The best time-saving measure a gardener can take is applying mulch. This goes for everywhere from vegetable gardens to flower beds. Mulched gardens grow healthier, have fewer weeds, and resist drought than unmulched ones. Done properly, it’ll allow you to spend less time watering, weeding, and fighting pest problems.
How to Mulch
There are two cardinal rules for using mulch to combat weeds. First, lay the mulch down on soil that is already weeded, and second, lay down a thick-enough layer to discourage new weeds from coming up through it.
It can take a 4- to 6-inch layer of mulch to completely discourage weeds, although a 2- to 3-inch layer is usually enough in shady spots. If you know that a garden bed is filled with weed seeds or perennial roots, you can use a double-mulching technique to prevent a weed explosion. Set plants in place, water them well, then spread newspaper and top it with mulch.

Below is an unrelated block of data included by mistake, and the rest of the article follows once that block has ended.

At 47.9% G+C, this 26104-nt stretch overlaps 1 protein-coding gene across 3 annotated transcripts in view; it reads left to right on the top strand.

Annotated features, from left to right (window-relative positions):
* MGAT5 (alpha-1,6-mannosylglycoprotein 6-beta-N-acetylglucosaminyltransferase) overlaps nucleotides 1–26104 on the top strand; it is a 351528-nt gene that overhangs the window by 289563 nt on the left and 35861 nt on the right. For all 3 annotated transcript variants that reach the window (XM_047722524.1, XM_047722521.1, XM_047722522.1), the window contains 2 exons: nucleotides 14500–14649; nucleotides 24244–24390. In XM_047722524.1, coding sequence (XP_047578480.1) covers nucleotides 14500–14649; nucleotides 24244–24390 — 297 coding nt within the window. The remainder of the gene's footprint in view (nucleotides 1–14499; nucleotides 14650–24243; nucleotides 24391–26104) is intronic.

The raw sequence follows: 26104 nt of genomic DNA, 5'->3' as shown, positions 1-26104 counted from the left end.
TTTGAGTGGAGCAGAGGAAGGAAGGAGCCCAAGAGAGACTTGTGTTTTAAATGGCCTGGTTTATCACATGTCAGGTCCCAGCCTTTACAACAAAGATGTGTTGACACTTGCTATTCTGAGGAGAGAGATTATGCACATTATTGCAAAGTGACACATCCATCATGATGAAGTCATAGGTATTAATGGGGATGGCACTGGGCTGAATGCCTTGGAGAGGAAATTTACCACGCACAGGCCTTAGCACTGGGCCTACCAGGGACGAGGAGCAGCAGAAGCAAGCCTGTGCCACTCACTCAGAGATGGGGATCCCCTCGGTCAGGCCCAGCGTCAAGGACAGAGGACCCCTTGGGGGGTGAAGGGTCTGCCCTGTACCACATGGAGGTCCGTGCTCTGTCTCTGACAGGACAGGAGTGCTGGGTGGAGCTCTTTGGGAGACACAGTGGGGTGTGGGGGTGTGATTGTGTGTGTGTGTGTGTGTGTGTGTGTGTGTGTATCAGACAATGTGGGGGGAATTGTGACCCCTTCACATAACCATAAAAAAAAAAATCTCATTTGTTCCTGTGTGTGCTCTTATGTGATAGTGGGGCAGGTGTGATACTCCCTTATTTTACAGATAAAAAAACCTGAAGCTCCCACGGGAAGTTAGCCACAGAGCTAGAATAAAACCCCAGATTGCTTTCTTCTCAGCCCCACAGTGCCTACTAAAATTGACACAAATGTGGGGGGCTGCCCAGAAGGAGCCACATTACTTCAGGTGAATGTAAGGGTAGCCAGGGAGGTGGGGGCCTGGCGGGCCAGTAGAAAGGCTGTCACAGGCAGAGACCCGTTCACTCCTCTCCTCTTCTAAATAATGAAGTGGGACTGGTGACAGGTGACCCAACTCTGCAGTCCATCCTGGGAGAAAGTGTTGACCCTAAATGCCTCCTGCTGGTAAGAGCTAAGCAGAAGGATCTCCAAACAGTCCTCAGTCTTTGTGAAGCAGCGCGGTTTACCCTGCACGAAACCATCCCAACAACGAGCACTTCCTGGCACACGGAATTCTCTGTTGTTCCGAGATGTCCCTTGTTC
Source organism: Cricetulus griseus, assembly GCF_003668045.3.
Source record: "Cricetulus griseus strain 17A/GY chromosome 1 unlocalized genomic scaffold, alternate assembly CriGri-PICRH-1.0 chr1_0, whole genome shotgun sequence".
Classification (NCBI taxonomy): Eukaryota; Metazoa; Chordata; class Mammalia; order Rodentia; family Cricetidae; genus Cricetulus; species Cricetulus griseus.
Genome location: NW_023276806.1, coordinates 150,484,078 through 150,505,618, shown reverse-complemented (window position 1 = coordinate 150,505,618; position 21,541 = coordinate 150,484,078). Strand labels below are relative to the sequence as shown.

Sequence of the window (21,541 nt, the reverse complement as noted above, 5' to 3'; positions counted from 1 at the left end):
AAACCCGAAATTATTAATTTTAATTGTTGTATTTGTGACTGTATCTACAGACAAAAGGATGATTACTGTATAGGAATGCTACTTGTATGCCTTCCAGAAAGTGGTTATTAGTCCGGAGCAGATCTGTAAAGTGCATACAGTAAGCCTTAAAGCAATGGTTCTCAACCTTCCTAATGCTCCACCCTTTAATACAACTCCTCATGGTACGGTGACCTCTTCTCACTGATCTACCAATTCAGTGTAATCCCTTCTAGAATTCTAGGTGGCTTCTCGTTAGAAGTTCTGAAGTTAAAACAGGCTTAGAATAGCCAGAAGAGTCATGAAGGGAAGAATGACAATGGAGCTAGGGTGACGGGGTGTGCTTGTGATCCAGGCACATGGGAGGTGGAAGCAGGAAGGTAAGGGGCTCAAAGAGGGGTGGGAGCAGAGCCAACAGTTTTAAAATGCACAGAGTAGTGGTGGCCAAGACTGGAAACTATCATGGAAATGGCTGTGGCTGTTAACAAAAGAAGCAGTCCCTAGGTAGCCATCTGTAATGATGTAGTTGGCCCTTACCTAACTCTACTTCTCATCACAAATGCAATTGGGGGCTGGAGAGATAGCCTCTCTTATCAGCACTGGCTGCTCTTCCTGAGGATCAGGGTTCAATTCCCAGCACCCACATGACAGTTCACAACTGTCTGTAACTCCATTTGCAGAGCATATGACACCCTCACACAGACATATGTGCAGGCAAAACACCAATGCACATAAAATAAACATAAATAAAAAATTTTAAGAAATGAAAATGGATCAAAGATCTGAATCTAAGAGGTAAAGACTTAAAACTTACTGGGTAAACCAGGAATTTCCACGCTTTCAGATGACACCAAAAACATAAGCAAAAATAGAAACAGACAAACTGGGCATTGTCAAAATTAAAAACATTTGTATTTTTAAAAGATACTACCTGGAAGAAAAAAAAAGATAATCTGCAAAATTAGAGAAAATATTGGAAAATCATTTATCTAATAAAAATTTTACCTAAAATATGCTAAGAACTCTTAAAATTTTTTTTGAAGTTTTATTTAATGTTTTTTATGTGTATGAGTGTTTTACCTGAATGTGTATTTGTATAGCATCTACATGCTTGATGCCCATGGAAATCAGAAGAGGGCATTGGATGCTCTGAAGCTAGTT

Mulches that also retains moisture (like wood chips) can slow soil warming. In spring, pull mulch away from perennials and bulbs for faster growth. A wet mulch piled against the stems of flowers and vegetables can cause them to rot; keep mulch about 1 inch away from crowns and stems.
Mulch piled up against woody stems of shrubs and trees can also cause rot and encourages rodents (such as voles and mice) to nest there. Keep deep mulch pulled back about 6 to 12 inches from trunks.
Bark Mulch in MA